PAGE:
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My Cat Killed a Mouse, What to Do? Our Vet Answers & Explains

Written by: Dr. Luqman Javed DVM (Veterinarian)

Last Updated on May 12, 2024 by Catster Editorial Team

Little cat chasing mouse

My Cat Killed a Mouse, What to Do? Our Vet Answers & Explains

VET APPROVED

Dr. Luqman Javed Photo

WRITTEN BY

Dr. Luqman Javed

DVM (Veterinarian)

The information is current and up-to-date in accordance with the latest veterinarian research.

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Cats might seem like the perfect pet to have at home, but they’re hunters at heart. What happens when you come home to find that your feline friend has snatched a little rodent? Should you be upset? Should you be thankful? Why would I want to see a dead mouse anyways? Well, there are a lot of things at play here. Cats hunt almost exclusively out of instinct, but with no doubt, you should follow specific guidelines for cleanup. Let’s discuss what you should do in such a scenario.

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Why Cats Kill Mice

The reason why your seemingly innocent cat is chasing after pests in and outside of your home all goes back to their primal instincts. Don’t forget that cats are predators in the wild.

A cat would hunt a mouse either out of hunger or because they opportunistically hunt whenever the opportunity arises. As pet cats rarely face issues with hunger, most rodents that fall prey to pets are killed for sport rather than for nutrition.

If you’ve come across a dead mouse in your house or your cat comes to you with a mouse in its mouth, there are specific steps you should follow to ensure the cleanup is proper and thorough.

a maine coon cat hunting a mouse outdoors
Image Credit: greg.visuals, Shutterstock

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The 8 Steps To Follow If Your Cat Brings Home a Dead Mouse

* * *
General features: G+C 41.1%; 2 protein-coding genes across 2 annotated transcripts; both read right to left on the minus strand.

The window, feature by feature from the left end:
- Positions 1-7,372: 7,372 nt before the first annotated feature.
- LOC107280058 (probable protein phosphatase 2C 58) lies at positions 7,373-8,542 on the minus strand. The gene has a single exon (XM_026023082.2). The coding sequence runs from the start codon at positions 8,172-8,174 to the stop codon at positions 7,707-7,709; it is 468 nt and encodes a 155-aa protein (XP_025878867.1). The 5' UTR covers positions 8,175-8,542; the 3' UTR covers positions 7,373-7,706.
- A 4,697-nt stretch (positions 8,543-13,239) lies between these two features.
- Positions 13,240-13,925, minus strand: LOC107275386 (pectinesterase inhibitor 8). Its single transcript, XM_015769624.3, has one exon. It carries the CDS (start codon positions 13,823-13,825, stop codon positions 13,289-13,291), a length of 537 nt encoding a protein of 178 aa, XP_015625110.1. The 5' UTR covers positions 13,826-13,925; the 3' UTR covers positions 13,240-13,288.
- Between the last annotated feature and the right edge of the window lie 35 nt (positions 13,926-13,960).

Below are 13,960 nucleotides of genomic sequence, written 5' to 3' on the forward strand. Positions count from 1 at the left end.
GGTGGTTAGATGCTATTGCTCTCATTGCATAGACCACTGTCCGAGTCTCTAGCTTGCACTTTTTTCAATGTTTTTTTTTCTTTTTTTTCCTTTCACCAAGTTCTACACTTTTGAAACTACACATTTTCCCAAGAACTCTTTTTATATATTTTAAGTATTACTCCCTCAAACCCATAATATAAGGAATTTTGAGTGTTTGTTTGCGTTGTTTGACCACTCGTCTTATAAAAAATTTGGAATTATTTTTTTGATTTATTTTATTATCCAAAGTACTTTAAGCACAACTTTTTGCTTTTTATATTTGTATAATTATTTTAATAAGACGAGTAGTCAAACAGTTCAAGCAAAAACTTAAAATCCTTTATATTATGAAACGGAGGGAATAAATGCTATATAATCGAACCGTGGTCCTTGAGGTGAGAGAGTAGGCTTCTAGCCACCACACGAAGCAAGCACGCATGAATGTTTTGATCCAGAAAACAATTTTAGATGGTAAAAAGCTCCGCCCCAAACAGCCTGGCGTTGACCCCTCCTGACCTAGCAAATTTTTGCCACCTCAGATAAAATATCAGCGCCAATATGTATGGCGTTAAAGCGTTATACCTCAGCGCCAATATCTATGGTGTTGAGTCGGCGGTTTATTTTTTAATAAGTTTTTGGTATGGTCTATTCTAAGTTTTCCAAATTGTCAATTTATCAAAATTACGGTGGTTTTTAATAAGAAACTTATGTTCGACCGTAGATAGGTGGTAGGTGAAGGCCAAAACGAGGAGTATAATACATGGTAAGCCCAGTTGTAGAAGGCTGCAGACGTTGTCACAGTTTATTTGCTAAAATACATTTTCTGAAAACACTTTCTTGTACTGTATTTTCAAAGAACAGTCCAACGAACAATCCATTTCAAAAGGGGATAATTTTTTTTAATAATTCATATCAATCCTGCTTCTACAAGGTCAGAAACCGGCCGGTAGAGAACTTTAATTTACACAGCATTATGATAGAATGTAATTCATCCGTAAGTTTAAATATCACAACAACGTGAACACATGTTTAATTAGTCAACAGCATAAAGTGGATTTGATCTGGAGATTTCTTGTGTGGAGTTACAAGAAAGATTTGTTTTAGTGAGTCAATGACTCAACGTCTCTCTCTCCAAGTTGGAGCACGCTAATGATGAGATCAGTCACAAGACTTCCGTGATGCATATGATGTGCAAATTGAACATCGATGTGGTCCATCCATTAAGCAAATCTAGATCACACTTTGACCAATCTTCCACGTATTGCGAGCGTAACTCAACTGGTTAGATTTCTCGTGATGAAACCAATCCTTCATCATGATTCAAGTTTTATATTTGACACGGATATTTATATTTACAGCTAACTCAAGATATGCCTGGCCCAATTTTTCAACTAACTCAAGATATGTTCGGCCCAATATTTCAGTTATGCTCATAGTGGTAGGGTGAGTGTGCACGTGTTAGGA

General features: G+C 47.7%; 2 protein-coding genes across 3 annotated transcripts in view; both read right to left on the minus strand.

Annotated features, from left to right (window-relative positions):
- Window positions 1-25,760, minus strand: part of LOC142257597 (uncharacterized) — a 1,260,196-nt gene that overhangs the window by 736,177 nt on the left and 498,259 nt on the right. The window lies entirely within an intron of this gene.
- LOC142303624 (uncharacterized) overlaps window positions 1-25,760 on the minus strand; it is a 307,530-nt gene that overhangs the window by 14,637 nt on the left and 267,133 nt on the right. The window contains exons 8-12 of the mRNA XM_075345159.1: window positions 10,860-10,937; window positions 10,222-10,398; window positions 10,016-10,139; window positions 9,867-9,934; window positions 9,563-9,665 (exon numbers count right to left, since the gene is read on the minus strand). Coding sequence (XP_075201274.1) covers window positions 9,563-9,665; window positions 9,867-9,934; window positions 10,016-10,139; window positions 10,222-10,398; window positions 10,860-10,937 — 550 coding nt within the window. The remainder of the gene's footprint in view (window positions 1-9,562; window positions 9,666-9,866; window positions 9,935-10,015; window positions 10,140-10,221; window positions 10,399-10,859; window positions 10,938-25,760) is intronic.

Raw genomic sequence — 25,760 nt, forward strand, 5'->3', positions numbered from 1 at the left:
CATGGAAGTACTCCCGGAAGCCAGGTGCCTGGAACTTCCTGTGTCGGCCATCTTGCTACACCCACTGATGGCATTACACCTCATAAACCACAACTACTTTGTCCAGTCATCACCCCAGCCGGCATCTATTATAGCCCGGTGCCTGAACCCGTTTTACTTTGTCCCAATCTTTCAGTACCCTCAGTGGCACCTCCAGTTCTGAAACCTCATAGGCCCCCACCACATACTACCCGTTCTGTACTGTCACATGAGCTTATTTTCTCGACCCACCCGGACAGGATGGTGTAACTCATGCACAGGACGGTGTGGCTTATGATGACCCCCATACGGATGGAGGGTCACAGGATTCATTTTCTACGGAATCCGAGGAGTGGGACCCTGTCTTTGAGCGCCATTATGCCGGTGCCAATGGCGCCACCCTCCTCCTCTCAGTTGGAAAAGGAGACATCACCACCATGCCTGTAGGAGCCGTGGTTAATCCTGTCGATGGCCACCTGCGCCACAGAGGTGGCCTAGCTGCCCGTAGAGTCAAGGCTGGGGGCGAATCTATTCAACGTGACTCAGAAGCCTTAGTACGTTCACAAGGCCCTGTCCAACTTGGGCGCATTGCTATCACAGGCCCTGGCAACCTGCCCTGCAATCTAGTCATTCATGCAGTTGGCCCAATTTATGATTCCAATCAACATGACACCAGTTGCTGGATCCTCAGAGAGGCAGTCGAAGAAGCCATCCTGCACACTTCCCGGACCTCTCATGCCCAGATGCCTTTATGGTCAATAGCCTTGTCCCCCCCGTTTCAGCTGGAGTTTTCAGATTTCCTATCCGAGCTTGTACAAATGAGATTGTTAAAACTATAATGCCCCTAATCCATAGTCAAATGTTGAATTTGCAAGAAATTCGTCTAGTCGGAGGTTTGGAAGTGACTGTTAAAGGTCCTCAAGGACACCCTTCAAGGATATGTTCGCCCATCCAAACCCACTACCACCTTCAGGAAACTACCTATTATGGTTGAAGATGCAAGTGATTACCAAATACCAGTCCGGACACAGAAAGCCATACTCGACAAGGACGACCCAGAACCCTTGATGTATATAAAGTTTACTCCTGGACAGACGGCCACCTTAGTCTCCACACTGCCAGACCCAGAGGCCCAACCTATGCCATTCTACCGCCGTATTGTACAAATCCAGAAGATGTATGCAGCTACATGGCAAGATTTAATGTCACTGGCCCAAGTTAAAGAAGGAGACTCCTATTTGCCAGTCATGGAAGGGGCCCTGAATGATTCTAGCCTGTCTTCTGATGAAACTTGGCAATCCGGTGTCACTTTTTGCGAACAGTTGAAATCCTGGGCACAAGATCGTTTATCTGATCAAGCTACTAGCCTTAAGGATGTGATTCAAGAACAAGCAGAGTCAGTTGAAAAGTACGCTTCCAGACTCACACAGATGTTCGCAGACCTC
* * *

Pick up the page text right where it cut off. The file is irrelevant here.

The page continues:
1. Inspect & Secure Your Cat

The first step is to ensure your cat appears normal and not unwell. If your cat appears like their usual self and isn’t acting strange, then gently place them in a separate room before you begin cleaning up the mess. If your cat seems lethargic, is vomiting, or appears to be injured or bleeding, prioritize taking your cat to the vet promptly.


2. Suit Up

If your cat is fine, you can begin the procedure of cleanup. The first step is to wear gloves. Rubber or plastic gloves are recommended for cleaning up after a dead rodent.

Mice often carry fleas. Consider using an insect repellant on your clothing, shoes, and hands before handling a dead mouse.

Gloves placed on hands
Image By: sweetlouise, Pixabay

3. Disinfect

Next, spray the dead mouse and its surrounding area with a disinfectant and let it soak for a period of 5 minutes (according to instructions on the product label). Ensure the product you use says “disinfectant” on the label. Within the US, EPA-registered disinfectants are your best option.

If you don’t have a disinfectant at hand, you can make one using 1.5 cups household bleach in 1 gallon of water (or 1 part bleach to 9 parts water). Please be mindful that ventilation is often necessary when handling disinfectants.


4. Place Dead Rodent In Bag

After 5 minutes have passed, place the dead mouse in a plastic bag. Tie the end of the bags together in a knot to seal the bag. Place this bag in a second plastic bag and seal that bag with knots too.

Green plastic bag isolated on white background
Image Credit: khak, Shutterstock

5. Dispose

The double-bagged mouse should be disposed into a covered garbage bin that is regularly emptied. Alternatively, you should contact your state health department for information on other ways to dispose of rodents in your area.


6. Clean-Up

Wipe the area where the rodent’s body was found with paper towels. For a hard surface, you can mop or sponge the area. It is important to note that your cat might have carried the rodent to several places, and it’s a good idea to thoroughly clean and disinfect all floors, countertops, cabinets, and your cat’s favorite places.

Woman mopping floor in room
Image Credit: Pixel-Shot, Shutterstock

7. Washing Up